This just in: lawyers who learn their clients are white-collar crooks can tell authorities about it. And they need not feel like finks about violating client confidentiality.
That’s right. Per a recent ruling by the American Bar Association, restrictions have been loosened as to when attorneys can blow the whistle on clients who are up to no good, fraudulently speaking.
The ABA’s change of heart — in the aftermath of Enron, Tyco and WorldCom book-cooking — results in a formal position that declares, in effect, that serious societal concerns trump client confidences. It’s also seen as a pre-emptive move on government regulators who were starting to get heavy-handed.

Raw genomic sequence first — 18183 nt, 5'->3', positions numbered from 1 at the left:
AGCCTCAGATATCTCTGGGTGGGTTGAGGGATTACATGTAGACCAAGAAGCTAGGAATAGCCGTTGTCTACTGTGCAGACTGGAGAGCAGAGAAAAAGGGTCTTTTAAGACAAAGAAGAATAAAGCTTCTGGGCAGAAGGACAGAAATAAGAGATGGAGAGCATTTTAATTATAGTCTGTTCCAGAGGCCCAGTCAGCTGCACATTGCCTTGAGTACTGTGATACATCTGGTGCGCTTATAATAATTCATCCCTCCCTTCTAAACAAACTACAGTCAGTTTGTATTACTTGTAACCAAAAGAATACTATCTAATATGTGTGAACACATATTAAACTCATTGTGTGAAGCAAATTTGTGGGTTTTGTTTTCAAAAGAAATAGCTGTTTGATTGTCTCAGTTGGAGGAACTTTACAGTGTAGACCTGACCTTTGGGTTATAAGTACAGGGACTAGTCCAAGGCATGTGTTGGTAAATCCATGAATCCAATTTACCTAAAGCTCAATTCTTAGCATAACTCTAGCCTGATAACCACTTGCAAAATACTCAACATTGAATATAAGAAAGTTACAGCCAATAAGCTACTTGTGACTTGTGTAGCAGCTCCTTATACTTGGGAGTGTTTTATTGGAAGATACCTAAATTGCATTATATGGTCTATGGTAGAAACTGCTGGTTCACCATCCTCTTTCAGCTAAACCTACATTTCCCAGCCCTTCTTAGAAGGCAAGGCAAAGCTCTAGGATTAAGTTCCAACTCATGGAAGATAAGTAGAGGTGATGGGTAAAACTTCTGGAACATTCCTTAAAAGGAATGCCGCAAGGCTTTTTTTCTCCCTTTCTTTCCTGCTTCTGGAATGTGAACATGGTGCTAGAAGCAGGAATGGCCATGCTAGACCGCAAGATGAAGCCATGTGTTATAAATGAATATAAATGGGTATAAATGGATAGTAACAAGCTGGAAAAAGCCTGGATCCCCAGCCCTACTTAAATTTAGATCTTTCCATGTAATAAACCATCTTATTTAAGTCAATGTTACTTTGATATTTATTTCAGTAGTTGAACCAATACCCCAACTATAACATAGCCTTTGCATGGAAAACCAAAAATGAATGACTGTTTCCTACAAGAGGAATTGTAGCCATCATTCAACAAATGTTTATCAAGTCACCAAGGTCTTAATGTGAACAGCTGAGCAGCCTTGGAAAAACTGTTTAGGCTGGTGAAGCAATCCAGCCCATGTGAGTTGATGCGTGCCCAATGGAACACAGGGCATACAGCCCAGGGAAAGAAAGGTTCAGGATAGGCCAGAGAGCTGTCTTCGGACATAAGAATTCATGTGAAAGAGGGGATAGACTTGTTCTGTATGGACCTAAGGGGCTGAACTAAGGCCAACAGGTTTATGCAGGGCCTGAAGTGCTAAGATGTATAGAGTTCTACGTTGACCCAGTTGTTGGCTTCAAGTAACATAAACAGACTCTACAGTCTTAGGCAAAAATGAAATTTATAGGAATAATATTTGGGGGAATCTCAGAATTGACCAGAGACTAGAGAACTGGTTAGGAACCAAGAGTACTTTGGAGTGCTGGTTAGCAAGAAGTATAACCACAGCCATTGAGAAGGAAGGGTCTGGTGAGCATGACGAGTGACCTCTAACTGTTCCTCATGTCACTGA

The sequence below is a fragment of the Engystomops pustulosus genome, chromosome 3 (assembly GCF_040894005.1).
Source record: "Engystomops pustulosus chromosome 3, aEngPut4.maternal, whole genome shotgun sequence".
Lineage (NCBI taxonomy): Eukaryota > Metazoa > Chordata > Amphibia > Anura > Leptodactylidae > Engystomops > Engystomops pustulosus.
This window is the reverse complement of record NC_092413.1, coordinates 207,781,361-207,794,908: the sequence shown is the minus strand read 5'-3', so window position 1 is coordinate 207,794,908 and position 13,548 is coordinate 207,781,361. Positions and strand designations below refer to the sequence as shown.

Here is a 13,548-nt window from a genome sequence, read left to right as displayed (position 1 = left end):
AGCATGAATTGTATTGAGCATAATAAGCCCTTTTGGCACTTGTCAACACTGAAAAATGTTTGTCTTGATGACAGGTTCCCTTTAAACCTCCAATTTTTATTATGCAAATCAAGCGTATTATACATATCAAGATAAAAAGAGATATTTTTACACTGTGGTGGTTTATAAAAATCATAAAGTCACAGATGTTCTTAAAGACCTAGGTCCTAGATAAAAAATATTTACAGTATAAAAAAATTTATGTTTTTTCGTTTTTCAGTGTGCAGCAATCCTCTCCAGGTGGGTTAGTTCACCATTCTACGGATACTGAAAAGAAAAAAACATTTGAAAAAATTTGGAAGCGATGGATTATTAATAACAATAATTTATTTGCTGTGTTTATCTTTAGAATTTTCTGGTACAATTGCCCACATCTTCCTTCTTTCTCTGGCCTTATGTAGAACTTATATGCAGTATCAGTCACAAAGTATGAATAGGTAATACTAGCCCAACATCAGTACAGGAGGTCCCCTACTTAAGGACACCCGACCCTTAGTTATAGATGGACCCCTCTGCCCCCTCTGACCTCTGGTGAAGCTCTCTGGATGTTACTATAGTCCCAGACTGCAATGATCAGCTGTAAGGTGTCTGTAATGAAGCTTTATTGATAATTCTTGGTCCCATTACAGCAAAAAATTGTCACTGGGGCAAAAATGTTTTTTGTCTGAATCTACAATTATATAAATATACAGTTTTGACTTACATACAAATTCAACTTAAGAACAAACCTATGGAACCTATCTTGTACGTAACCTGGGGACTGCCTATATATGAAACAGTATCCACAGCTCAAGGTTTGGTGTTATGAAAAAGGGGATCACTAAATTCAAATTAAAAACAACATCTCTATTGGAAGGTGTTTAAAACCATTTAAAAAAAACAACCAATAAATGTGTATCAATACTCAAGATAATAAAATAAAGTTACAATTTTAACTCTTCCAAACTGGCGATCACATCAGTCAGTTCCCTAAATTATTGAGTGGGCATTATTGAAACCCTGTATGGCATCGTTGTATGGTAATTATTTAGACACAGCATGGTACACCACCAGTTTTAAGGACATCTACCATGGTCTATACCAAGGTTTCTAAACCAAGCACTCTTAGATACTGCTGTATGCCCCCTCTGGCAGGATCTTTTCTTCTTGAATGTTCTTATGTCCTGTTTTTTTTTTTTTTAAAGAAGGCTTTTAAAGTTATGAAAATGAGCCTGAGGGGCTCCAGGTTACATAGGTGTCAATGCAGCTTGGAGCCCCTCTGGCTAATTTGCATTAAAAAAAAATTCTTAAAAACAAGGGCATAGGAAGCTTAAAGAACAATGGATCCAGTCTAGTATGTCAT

According to incoming President Dennis Archer, the ABA has learned the lesson that a lot of little guys were devastated by those notorious accounting scams. “We’re talking about the employees who lost not just their jobs but their pensions,” pointed out Archer.
In the end, it made eminently good sense for the ABA to give its blessing to the disclosure of information that could forestall a financial crisis.
What makes less sense, however, is that the measure barely passed, 218-201.